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Cablegate: Embassy Election Night Event in Buenos Aires Reaches Over

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UNCLAS SECTION 01 OF 02 BUENOS AIRES 001544

SIPDIS

STATE FOR WHA/BSC: JSHOWELL; IIP/WHA: PCOZZENS; WHA/PDA: JDICKSON

E.O. 12958: N/A
TAGS: PREL OEXC OIIP SCUL AR KPAO KSUM OEXC AR

SUBJECT: Embassy Election Night Event in Buenos Aires Reaches Over
10 Million Argentines

1. Summary: The U.S. Embassy's election night party attracted the
widest and most positive media coverage of any Embassy event held in
Argentina in recent memory. Hosted by the Embassy at the American
Club of Buenos Aires on the evening of November 4 and morning of
November 5, the celebration of democracy at its best included a mock
vote by Argentine citizens, remarks by the CDA, a mock debate by
(well-informed Argentine graduate students posing as) Obama and
McCain, and a contest to guess the outcome of elections in
battleground states and the total number of electoral votes garnered
by the winning candidate. The impact in Argentine television,
radio, Internet, and press media was substantial, allowing us to
transmit a message of optimism about American democracy and the
future of the bilateral relationship to an estimated 10 million
Argentines. One radio station broadcast an interview with the CDA
that reached 600 stations throughout the hemisphere. End Summary.


Election Night Elicits Massive Media Response
------------------------------------------

2. Mission Buenos Aires sponsored an election night party for over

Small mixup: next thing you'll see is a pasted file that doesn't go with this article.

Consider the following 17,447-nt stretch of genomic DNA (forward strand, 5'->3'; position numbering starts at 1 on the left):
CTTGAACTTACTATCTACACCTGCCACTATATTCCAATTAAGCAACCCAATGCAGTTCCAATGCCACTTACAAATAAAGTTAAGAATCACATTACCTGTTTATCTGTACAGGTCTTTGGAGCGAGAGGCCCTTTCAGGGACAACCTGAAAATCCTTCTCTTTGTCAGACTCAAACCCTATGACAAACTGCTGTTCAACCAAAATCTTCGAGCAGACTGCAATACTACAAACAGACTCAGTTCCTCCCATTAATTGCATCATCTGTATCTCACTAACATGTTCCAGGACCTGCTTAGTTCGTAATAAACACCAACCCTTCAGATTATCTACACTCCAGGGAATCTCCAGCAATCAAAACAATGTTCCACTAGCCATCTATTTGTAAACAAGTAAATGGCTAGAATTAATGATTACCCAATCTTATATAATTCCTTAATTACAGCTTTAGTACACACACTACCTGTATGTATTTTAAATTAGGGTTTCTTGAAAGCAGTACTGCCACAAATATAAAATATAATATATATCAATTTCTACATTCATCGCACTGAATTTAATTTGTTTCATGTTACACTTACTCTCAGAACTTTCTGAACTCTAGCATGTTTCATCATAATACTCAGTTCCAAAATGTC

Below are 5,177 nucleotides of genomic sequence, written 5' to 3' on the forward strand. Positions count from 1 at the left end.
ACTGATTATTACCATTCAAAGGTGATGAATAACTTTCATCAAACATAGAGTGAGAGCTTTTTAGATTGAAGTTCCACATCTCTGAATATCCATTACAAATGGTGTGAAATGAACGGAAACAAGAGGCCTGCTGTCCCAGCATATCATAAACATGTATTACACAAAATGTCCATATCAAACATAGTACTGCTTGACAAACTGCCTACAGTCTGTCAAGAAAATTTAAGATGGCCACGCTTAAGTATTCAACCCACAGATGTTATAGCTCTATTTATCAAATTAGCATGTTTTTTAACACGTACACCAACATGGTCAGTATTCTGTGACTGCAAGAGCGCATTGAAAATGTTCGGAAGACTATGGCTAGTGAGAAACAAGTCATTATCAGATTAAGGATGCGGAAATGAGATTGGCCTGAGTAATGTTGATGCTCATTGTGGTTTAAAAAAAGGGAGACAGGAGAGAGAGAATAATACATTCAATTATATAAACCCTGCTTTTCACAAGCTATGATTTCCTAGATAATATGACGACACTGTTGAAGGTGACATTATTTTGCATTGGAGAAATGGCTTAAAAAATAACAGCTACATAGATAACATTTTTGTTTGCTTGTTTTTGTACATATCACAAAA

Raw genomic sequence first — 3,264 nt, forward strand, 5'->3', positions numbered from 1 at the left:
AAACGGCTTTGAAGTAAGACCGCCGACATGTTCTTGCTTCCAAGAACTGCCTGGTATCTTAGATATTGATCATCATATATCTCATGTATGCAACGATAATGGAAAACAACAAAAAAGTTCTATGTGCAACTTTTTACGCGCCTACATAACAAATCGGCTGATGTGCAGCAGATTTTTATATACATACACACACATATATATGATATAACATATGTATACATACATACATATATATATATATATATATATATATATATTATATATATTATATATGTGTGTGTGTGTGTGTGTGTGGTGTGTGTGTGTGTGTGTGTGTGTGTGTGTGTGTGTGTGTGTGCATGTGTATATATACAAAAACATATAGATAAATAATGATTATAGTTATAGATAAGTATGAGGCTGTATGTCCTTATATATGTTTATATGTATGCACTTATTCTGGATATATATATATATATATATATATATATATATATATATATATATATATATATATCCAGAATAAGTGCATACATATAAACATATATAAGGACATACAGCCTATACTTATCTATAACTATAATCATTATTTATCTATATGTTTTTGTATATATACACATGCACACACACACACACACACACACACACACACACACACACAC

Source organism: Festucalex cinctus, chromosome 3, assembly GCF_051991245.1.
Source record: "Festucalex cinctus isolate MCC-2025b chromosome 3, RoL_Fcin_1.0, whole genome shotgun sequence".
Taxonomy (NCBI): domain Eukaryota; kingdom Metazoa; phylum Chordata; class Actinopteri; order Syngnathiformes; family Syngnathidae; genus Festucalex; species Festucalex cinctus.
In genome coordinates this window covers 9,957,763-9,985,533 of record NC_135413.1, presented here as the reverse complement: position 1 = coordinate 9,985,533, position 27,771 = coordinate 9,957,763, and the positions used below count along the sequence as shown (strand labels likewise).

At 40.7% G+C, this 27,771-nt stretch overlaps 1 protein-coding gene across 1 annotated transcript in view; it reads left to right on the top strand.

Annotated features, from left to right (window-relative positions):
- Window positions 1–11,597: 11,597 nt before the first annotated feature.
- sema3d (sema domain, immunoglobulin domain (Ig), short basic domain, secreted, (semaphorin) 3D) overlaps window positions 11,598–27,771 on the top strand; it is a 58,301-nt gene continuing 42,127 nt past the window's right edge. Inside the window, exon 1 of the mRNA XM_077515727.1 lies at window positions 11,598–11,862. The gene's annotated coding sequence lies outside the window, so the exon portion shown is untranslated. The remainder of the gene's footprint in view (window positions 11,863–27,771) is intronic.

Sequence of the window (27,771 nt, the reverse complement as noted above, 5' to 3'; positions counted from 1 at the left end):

300 Argentine guests and 80 media contacts. Event participants
viewed U.S. election returns on four large screens featuring CNN
Espanol and CNN International. The evening's program featured
remarks by CDA, who focused on the areas of cooperation our two
democracies enjoy and Argentina's 25 years of uninterrupted
democracy. Guests also enjoyed a mock presidential debate with two
University of Belgrano students taking the role of McCain and Obama.
Argentine guests were invited to vote for their presidential
candidate of choice, received "I voted" buttons, and later in the
evening learned that Obama won their election by a vote of two to
one. Guests also participated in a contest predicting who the next
U.S. president would be, how many electoral votes he would win, and
which candidate would win the battleground states of Ohio,
Pennsylvania, and Florida.

3. The Embassy's election night party attracted the widest media
coverage of any Embassy event in recent memory. Television, radio,
internet and print media chose the U.S. Embassy-sponsored event as
the center of local coverage of the vote, despite the technological
capability and actual television arrangements to cover the election
directly from the United States. Four of the five broadcast
television networks in Buenos Aires posted TV crews at the event, as
did all of the five round-the-clock cable news networks. Five of
these channels broadcasted live from the event to complement the
news feed they were getting from the United States, and featured
interviews with the CDA, other Embassy officials, and guests.
The combination of these television stations reaches an audience of